May 17, 2022 | Blog

Reclamation Announces Over $240 Million Investment To Repair Aging Water Infrastructure

Reclamation Announces Over $240 Million
from Bipartisan Infrastructure Law to
Repair Aging Water Infrastructure

Funding to be allocated to 46 projects in 11 states
to repair water delivery systems

Shasta Dam and Shasta Reservoir are key facilities in the Central Valley Project.

The Department of Interior last week announced an investment of $240.4 million for infrastructure repairs in fiscal year 2022 from the Infrastructure and Investment Jobs Act (IIJA), also referred to as the Bipartisan Infrastructure Law, signed into law by President Biden last November.

“The Bureau of Reclamation, in partnership with states and local water districts receiving municipal water and irrigation water from federally-owned projects, is responsible for much of the water infrastructure in the West,” said Acting Bureau of Reclamation Commissioner David Palumbo. “These water systems work because of this federal to non-federal partnership, and this funding will help to complete necessary extraordinary maintenance keeping projects viable and partnerships strong.”

Importantly, the IIJA aligns with the solutions advanced by a Western water coalition in 2021 that included more than 230 organizations from 15 states that collectively represent nearly one-third of all agricultural production in the country, and many of the local and regional public water agencies that supply water to more than 75 million urban, suburban, and rural residents.

The coalition was led by a steering committee that included the Family Farm Alliance, Association of California Water Agencies, California Farm Bureau, National Water Resources Association and Western Growers.

Public Law 116-260 (December 2020) created a revolving fund called the Aging Infrastructure Account.

“The authorization for an aging infrastructure account at the U.S. Treasury Department is a game-changer for most transferred work operators and reserved work project beneficiaries in the Reclamation system,” said Alliance Executive Director Dan Keppen. “With this authority in place, we are now seeing ‘once-in-a-generation’ funding to back it.”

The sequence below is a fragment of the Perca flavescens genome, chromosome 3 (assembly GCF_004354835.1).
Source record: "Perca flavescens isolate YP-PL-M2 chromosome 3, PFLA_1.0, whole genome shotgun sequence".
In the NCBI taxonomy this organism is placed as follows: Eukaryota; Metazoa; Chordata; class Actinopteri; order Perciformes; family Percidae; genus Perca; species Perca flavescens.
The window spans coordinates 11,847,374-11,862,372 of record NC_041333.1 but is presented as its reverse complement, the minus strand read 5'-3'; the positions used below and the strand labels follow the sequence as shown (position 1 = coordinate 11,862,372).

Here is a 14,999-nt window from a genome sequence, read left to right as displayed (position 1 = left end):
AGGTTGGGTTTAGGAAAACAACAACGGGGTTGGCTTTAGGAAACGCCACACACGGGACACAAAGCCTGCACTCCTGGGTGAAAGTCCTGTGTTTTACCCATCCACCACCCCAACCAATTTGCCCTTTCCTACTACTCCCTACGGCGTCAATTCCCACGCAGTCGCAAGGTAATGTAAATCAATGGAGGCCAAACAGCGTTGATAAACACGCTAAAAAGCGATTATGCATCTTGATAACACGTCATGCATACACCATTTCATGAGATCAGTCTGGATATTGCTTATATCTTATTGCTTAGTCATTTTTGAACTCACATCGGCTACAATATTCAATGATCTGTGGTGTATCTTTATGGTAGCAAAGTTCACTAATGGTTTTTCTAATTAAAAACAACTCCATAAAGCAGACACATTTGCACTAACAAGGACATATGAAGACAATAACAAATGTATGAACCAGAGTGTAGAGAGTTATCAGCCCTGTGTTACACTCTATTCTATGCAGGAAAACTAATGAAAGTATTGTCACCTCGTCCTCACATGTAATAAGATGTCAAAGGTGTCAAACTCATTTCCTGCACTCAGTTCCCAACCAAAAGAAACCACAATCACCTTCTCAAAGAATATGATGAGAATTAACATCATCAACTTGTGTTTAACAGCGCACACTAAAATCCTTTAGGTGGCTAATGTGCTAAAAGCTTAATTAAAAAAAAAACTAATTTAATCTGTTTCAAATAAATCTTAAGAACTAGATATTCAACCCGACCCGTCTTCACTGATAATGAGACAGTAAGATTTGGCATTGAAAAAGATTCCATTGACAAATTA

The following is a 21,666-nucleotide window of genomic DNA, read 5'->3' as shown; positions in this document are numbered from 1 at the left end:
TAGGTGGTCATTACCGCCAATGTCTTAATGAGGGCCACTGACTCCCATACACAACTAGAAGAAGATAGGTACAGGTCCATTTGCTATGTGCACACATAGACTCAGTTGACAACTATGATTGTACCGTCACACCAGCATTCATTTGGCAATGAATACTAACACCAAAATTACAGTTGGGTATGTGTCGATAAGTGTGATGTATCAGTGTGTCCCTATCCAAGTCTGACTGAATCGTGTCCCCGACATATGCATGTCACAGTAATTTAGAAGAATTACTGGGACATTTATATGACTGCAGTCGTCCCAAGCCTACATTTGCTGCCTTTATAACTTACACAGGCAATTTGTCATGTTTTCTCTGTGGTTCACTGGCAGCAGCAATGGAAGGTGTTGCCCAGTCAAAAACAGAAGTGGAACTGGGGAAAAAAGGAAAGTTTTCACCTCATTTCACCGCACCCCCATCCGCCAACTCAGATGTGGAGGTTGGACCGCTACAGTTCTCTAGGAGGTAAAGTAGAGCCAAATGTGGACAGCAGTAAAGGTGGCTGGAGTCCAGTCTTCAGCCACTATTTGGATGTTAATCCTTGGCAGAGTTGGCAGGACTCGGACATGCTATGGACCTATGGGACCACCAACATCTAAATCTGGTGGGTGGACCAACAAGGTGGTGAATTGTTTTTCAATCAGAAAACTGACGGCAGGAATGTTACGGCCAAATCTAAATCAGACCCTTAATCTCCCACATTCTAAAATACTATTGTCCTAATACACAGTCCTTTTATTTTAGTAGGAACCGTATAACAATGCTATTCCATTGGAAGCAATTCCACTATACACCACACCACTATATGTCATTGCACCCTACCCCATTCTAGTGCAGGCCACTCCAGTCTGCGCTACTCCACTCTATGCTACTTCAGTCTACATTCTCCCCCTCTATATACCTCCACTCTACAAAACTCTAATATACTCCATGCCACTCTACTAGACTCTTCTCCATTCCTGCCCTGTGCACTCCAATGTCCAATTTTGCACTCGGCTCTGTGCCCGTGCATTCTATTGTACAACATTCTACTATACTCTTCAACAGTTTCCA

The program, facilitated through the Bureau of Reclamation, includes significant repairs on canal linings, dam spillways and water pipeline replacements.

The IIJA makes one of the largest investments in drought resilience in American history, including $8.3 billion for water infrastructure programs and $1.4 billion for ecosystem restoration and resilience, dramatically expanding Reclamation’s ability to use existing program authorities to serve communities through infrastructure improvements that fundamentally impact their quality of life.

The projects selected for funding last week are found in all the major river basins and regions where Reclamation operates. Among the 46 projects selected for funding are large projects to conduct canal repairs in Arizona, California, Idaho, Nevada and Wyoming, dam spillway repairs in Nebraska, pipeline repairs in Utah and investments in a pumping plant in Montana. Projects in Colorado, Oregon and Washington are also being funded. The 46 projects to be funded can be viewed here.

Reclamation concluded the initial application period for these funds on January 31, 2022. The second application period for extraordinary maintenance funding is planned for October 2022.

Detailed information on Reclamation programs and funding provided in the IIJA is available at 

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